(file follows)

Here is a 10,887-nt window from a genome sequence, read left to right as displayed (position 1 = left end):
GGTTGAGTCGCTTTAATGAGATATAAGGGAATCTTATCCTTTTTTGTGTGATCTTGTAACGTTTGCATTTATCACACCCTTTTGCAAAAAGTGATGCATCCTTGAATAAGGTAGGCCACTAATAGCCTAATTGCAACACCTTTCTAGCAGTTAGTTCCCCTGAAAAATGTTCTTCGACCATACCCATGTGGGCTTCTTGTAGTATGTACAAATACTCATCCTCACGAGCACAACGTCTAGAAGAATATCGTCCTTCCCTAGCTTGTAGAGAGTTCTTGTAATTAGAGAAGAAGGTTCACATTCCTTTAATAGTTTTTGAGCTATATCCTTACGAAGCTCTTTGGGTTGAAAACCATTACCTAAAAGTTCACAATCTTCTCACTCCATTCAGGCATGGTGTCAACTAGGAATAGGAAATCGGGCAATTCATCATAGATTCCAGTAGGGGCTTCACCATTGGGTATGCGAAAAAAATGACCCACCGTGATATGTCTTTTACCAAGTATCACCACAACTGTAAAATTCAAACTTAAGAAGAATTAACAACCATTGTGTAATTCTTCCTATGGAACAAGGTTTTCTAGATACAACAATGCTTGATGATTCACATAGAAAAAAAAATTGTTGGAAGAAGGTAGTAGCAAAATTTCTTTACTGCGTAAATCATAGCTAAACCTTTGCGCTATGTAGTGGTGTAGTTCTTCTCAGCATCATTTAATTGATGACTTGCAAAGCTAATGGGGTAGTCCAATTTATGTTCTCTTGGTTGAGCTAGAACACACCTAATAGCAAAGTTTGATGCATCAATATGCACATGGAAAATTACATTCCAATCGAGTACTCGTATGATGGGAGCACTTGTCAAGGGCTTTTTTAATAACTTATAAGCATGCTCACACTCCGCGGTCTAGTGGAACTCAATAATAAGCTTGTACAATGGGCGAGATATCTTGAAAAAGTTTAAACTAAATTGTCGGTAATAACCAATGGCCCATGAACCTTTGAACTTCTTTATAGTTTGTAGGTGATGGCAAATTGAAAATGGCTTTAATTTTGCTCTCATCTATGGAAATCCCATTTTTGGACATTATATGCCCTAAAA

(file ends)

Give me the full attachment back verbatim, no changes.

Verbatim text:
Here is a 10,887-nt window from a genome sequence, read left to right as displayed (position 1 = left end):
GGTTGAGTCGCTTTAATGAGATATAAGGGAATCTTATCCTTTTTTGTGTGATCTTGTAACGTTTGCATTTATCACACCCTTTTGCAAAAAGTGATGCATCCTTGAATAAGGTAGGCCACTAATAGCCTAATTGCAACACCTTTCTAGCAGTTAGTTCCCCTGAAAAATGTTCTTCGACCATACCCATGTGGGCTTCTTGTAGTATGTACAAATACTCATCCTCACGAGCACAACGTCTAGAAGAATATCGTCCTTCCCTAGCTTGTAGAGAGTTCTTGTAATTAGAGAAGAAGGTTCACATTCCTTTAATAGTTTTTGAGCTATATCCTTACGAAGCTCTTTGGGTTGAAAACCATTACCTAAAAGTTCACAATCTTCTCACTCCATTCAGGCATGGTGTCAACTAGGAATAGGAAATCGGGCAATTCATCATAGATTCCAGTAGGGGCTTCACCATTGGGTATGCGAAAAAAATGACCCACCGTGATATGTCTTTTACCAAGTATCACCACAACTGTAAAATTCAAACTTAAGAAGAATTAACAACCATTGTGTAATTCTTCCTATGGAACAAGGTTTTCTAGATACAACAATGCTTGATGATTCACATAGAAAAAAAAATTGTTGGAAGAAGGTAGTAGCAAAATTTCTTTACTGCGTAAATCATAGCTAAACCTTTGCGCTATGTAGTGGTGTAGTTCTTCTCAGCATCATTTAATTGATGACTTGCAAAGCTAATGGGGTAGTCCAATTTATGTTCTCTTGGTTGAGCTAGAACACACCTAATAGCAAAGTTTGATGCATCAATATGCACATGGAAAATTACATTCCAATCGAGTACTCGTATGATGGGAGCACTTGTCAAGGGCTTTTTTAATAACTTATAAGCATGCTCACACTCCGCGGTCTAGTGGAACTCAATAATAAGCTTGTACAATGGGCGAGATATCTTGAAAAAGTTTAAACTAAATTGTCGGTAATAACCAATGGCCCATGAACCTTTGAACTTCTTTATAGTTTGTAGGTGATGGCAAATTGAAAATGGCTTTAATTTTGCTCTCATCTATGGAAATCCCATTTTTGGACATTATATGCCCTAAAA